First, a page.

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Good news, people. General Motors has turned a profit! However, there's bad news, too: GM's top executives are bonkers... loopy... bull-goose crazy.
How else to explain the car maker's recent effort to rebrand 'Chevy'--one of the most iconic brand names ever to come out of America? A June memo floated down from the executive suite of corporate headquarters in Detroit, directing all employees to henceforth stop saying, 'Chevy.' Instead, two vice presidents who signed the astonishing document decreed, "We'd ask that whether you're talking to a dealer, reviewing dealer advertising, or speaking with friends and family, that you communicate our brand as 'Chevrolet' moving forward."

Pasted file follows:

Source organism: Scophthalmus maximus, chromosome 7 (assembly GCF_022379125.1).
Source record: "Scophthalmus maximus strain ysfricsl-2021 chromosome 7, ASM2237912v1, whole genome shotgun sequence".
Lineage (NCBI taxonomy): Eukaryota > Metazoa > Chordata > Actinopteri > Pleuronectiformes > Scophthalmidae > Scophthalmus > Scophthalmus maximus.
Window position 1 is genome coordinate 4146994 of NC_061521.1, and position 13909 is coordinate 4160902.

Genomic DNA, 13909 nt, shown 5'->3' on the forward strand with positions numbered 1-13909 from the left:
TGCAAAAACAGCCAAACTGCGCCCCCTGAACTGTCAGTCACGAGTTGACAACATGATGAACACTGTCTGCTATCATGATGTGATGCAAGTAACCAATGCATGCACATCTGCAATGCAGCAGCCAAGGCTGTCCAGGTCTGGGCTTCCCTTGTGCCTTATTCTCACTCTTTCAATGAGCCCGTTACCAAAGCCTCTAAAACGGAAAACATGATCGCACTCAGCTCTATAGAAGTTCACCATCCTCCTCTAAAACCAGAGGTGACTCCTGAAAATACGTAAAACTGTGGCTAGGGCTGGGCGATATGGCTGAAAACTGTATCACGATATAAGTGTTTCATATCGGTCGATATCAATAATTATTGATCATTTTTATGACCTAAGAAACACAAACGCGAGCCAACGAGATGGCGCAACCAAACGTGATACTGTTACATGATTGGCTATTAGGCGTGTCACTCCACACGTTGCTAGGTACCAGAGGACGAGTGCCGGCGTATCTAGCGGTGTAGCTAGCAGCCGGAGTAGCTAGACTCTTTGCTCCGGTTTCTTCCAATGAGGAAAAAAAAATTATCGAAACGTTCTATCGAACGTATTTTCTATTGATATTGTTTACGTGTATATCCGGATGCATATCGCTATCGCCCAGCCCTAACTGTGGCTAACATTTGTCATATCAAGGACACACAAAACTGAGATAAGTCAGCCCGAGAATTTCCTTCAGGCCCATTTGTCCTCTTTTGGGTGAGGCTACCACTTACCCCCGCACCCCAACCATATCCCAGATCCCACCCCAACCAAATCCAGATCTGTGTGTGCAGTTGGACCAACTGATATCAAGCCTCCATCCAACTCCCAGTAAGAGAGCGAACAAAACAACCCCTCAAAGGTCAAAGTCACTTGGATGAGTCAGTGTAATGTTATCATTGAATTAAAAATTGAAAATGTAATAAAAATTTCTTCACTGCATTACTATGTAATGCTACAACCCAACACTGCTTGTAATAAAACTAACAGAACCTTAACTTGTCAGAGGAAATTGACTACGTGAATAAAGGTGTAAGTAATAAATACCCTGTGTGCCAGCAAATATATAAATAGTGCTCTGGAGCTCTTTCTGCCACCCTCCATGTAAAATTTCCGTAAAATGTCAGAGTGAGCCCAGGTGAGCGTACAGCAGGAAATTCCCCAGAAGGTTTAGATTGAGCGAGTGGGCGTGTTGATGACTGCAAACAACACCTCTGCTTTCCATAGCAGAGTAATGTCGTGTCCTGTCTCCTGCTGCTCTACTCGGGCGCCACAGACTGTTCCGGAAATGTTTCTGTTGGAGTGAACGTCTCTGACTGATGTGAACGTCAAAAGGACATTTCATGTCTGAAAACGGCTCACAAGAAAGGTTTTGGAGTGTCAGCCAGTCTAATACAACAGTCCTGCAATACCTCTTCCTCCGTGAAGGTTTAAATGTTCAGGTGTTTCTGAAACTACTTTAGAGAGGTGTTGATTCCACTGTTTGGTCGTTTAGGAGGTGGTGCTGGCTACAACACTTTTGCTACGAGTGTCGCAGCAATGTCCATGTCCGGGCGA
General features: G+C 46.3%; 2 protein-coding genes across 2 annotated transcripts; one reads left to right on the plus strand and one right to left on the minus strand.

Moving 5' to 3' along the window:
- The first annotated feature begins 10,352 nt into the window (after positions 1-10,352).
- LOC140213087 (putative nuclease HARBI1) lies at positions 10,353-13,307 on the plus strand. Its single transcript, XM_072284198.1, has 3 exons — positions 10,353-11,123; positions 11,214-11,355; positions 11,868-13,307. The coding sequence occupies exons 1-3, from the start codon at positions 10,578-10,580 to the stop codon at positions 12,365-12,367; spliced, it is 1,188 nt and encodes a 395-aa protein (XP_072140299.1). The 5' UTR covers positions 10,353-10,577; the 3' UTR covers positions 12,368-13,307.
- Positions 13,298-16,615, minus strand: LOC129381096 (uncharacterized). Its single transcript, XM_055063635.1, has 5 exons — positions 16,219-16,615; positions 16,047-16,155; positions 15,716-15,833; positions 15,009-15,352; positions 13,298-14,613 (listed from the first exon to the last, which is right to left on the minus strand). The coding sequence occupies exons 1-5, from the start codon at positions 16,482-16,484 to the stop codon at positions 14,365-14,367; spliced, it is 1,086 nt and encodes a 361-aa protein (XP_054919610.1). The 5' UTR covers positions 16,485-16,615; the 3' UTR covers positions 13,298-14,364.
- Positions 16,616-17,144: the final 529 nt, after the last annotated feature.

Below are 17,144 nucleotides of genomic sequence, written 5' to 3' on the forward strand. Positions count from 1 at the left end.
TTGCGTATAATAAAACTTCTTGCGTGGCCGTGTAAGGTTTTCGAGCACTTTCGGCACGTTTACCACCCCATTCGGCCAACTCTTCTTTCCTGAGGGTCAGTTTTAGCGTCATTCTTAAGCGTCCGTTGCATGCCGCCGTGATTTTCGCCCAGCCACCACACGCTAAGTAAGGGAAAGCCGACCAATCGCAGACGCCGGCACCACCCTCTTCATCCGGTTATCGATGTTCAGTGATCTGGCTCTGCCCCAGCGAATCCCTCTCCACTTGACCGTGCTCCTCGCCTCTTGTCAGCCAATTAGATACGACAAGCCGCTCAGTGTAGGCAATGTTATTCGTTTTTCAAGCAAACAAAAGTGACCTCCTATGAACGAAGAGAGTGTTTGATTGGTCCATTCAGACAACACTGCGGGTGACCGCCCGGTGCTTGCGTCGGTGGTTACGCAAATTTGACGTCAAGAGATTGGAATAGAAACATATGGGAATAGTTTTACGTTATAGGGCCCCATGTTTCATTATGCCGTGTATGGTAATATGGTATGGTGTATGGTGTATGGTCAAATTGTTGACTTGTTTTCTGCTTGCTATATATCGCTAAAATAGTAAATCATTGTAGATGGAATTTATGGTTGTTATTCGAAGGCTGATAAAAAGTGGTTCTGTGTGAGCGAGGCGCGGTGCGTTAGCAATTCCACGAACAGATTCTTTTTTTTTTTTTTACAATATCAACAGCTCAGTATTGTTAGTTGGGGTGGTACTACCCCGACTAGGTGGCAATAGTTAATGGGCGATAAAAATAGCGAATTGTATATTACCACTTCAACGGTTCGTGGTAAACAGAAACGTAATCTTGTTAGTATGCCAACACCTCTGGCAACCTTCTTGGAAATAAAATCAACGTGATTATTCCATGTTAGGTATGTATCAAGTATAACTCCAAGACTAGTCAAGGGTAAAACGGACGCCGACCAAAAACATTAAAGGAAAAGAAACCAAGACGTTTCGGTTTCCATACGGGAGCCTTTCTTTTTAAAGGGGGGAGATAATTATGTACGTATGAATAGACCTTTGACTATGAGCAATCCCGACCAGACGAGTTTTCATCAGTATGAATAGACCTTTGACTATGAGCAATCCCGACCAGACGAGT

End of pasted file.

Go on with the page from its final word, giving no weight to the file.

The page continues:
Holy Don McLean! (he's the fine singer and songwriter who penned the classic refrain, "bye-bye, miss American pie/ I drove my Chevy to the levee/ but the levee was dry...").
Well, say the two veeps, it's a matter of marketing consistency. As their memo explains, "The more consistent a brand becomes, the more prominent and recognizable it is with the consumer." Yoo-hoo, boneheads: a foolish consistency has been defined as the 'hobgoblin of little minds.' You don't get more recognizable than 'Chevy'--so why would you stomp on your own success?
Because, as it turns out, a new advertising agency recently took on GM's Chevrolet division, and-- to rationalize their fat fees --these geniuses produced this silliness. Not only are GM executives going along with it, but they're enforcing the name change internally by fining employees a quarter every time they say 'Chevy' rather than 'Chevrolet.'
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